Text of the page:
“Don’t worry,” I said, as if she had been. “I’ll figure something out.”

 

I suppose I felt more pity for Theresa than I did myself, which is the only explanation I can give for excusing such insane and absurd behavior, and for continuing to be friends with her after. Eventually, I saw my sister’s Single White Female theory playing out in real time and decided to pull the “slow fade” on my friendship with Theresa.

 

As for leaving Las Vegas, I was able to hitch a ride with one of my sister’s friends who was coincidentally heading to California for a work assignment. I spent the four and a half hour drive back in her Dodge Neon vowing never to sit in the passenger seat of my own birthday again. After all, you can’t please everyone, especially in a world where it seems impossible to please anyone, but you can please yourself and, as long as you have a hand or two AA batteries, you always should.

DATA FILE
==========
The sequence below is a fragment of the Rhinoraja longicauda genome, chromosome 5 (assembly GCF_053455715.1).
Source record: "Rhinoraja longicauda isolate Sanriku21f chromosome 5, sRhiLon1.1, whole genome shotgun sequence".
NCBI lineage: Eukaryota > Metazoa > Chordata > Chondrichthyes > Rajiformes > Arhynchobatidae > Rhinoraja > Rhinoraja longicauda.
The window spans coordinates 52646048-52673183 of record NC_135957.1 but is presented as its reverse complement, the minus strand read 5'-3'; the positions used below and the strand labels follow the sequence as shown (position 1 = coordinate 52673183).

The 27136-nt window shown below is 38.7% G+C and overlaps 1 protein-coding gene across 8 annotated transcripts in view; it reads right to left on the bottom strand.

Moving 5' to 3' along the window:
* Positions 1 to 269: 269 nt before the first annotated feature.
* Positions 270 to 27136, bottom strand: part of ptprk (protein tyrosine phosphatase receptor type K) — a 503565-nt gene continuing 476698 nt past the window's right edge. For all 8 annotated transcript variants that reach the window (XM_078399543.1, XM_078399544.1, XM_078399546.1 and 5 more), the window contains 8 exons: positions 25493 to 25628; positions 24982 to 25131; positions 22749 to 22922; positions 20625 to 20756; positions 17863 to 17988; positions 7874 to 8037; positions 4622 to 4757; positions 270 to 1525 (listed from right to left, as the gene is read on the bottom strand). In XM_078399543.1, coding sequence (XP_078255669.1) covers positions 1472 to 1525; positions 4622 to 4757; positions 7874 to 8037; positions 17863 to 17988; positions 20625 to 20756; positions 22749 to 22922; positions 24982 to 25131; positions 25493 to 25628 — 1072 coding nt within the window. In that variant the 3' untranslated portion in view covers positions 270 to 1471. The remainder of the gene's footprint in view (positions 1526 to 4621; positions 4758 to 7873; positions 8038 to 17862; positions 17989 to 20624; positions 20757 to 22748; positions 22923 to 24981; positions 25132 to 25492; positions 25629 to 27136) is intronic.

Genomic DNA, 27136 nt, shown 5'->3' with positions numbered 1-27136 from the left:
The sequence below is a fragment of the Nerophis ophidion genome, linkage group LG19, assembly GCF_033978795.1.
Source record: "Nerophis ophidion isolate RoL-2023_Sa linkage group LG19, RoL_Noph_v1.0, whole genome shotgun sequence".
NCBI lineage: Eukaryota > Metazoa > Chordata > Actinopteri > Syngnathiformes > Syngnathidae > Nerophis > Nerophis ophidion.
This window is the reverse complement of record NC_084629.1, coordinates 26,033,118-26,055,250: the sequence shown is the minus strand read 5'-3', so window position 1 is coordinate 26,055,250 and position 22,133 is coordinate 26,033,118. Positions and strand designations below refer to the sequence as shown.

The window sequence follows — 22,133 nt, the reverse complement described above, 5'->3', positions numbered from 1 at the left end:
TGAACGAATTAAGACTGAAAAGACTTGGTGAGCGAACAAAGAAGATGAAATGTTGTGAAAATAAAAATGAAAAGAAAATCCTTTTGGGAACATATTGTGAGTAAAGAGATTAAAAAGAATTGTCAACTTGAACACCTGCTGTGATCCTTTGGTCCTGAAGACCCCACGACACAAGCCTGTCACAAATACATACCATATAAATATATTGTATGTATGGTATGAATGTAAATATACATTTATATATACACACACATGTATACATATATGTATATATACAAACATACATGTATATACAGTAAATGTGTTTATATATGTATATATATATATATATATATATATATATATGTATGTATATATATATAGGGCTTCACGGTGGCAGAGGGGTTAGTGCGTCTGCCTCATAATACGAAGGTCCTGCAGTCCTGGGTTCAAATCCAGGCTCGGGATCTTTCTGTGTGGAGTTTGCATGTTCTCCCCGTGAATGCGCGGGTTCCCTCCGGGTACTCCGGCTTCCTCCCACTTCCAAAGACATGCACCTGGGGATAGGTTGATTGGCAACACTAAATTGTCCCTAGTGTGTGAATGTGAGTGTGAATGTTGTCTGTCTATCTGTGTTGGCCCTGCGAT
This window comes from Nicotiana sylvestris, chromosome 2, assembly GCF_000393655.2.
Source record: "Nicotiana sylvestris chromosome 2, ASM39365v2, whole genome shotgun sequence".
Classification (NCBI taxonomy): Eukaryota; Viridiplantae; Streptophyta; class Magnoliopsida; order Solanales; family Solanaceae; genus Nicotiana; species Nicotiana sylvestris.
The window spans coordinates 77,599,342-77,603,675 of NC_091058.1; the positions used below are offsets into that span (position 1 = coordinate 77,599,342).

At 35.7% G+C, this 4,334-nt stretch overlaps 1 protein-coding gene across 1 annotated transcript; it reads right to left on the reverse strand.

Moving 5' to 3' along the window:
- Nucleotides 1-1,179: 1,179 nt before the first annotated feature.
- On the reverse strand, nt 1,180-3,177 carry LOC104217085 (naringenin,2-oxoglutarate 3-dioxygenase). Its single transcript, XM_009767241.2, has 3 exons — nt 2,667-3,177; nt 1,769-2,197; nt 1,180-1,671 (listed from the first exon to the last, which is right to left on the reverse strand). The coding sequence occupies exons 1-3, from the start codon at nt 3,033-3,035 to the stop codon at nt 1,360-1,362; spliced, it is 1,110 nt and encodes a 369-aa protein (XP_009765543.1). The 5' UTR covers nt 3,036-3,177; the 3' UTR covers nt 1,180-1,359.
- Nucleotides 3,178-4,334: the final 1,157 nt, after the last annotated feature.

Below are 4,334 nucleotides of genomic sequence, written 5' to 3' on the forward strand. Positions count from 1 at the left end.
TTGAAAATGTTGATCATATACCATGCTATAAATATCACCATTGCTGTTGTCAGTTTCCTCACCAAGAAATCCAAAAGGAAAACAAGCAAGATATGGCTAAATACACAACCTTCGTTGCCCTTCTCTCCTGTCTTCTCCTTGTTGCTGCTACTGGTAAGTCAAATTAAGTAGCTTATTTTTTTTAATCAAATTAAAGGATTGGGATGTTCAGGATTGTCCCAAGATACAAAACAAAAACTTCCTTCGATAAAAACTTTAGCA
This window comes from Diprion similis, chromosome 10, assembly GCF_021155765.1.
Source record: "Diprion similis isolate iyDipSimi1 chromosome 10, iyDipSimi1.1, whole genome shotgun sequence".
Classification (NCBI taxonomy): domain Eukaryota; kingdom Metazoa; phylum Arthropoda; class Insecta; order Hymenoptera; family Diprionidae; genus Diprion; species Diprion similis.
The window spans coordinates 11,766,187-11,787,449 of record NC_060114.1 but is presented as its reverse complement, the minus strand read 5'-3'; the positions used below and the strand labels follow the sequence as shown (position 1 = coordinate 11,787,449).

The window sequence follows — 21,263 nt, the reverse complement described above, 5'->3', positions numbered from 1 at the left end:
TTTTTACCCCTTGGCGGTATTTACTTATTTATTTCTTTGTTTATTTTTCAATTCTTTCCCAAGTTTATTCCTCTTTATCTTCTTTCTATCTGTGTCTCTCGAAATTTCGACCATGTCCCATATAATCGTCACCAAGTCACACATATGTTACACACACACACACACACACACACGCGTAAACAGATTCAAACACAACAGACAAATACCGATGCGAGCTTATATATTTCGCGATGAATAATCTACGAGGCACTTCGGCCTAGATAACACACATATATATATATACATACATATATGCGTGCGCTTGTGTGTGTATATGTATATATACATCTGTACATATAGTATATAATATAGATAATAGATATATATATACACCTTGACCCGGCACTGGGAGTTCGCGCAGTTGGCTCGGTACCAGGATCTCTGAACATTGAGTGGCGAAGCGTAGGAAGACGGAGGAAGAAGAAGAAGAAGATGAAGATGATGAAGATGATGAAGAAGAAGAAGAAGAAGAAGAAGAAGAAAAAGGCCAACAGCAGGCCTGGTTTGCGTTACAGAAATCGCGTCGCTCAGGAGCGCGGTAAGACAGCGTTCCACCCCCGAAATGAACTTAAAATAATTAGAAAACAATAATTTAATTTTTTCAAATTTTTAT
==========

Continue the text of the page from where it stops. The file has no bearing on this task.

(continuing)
______________________________________

 

My twenty-first birthday was the last time I let someone else plan the celebration of my life. In the years since, I’ve orchestrated all my own parties and ordered my own cake. And, until a guy I was seeing seemed horrified by this revelation, I never considered people might find it strange or pathetic. When asked why I did this I told him simply, “Because I know I’ll never be disappointed.” He looked at me with the kind of pity I’ll never understand because to me, it’s perfectly acceptable to order your own cake and eat that shit too. In fact, to me, there’s nothing sweeter.